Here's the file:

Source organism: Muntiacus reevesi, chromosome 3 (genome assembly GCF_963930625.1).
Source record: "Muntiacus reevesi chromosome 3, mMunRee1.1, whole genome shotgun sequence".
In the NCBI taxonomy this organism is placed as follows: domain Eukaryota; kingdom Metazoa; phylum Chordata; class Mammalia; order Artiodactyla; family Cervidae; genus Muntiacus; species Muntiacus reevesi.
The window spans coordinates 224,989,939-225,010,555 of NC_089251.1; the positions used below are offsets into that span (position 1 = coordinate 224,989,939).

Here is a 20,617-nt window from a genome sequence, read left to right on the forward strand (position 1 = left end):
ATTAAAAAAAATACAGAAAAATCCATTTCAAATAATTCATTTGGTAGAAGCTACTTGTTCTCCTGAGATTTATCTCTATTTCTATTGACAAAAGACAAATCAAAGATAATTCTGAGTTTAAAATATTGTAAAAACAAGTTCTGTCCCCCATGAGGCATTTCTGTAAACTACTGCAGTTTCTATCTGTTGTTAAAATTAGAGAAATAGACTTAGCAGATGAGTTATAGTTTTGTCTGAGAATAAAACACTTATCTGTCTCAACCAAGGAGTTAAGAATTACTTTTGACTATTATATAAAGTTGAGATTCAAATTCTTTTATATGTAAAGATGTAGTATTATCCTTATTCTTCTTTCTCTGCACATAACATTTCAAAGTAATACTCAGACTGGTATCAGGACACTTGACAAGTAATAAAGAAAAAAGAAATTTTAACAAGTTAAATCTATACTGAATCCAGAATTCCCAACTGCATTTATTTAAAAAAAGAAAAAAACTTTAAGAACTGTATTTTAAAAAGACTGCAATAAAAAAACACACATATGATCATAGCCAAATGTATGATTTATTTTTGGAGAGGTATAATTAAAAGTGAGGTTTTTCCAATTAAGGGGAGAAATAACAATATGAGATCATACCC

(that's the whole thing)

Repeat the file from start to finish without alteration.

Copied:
Source organism: Muntiacus reevesi, chromosome 3 (genome assembly GCF_963930625.1).
Source record: "Muntiacus reevesi chromosome 3, mMunRee1.1, whole genome shotgun sequence".
In the NCBI taxonomy this organism is placed as follows: domain Eukaryota; kingdom Metazoa; phylum Chordata; class Mammalia; order Artiodactyla; family Cervidae; genus Muntiacus; species Muntiacus reevesi.
The window spans coordinates 224,989,939-225,010,555 of NC_089251.1; the positions used below are offsets into that span (position 1 = coordinate 224,989,939).

Here is a 20,617-nt window from a genome sequence, read left to right on the forward strand (position 1 = left end):
ATTAAAAAAAATACAGAAAAATCCATTTCAAATAATTCATTTGGTAGAAGCTACTTGTTCTCCTGAGATTTATCTCTATTTCTATTGACAAAAGACAAATCAAAGATAATTCTGAGTTTAAAATATTGTAAAAACAAGTTCTGTCCCCCATGAGGCATTTCTGTAAACTACTGCAGTTTCTATCTGTTGTTAAAATTAGAGAAATAGACTTAGCAGATGAGTTATAGTTTTGTCTGAGAATAAAACACTTATCTGTCTCAACCAAGGAGTTAAGAATTACTTTTGACTATTATATAAAGTTGAGATTCAAATTCTTTTATATGTAAAGATGTAGTATTATCCTTATTCTTCTTTCTCTGCACATAACATTTCAAAGTAATACTCAGACTGGTATCAGGACACTTGACAAGTAATAAAGAAAAAAGAAATTTTAACAAGTTAAATCTATACTGAATCCAGAATTCCCAACTGCATTTATTTAAAAAAAGAAAAAAACTTTAAGAACTGTATTTTAAAAAGACTGCAATAAAAAAACACACATATGATCATAGCCAAATGTATGATTTATTTTTGGAGAGGTATAATTAAAAGTGAGGTTTTTCCAATTAAGGGGAGAAATAACAATATGAGATCATACCC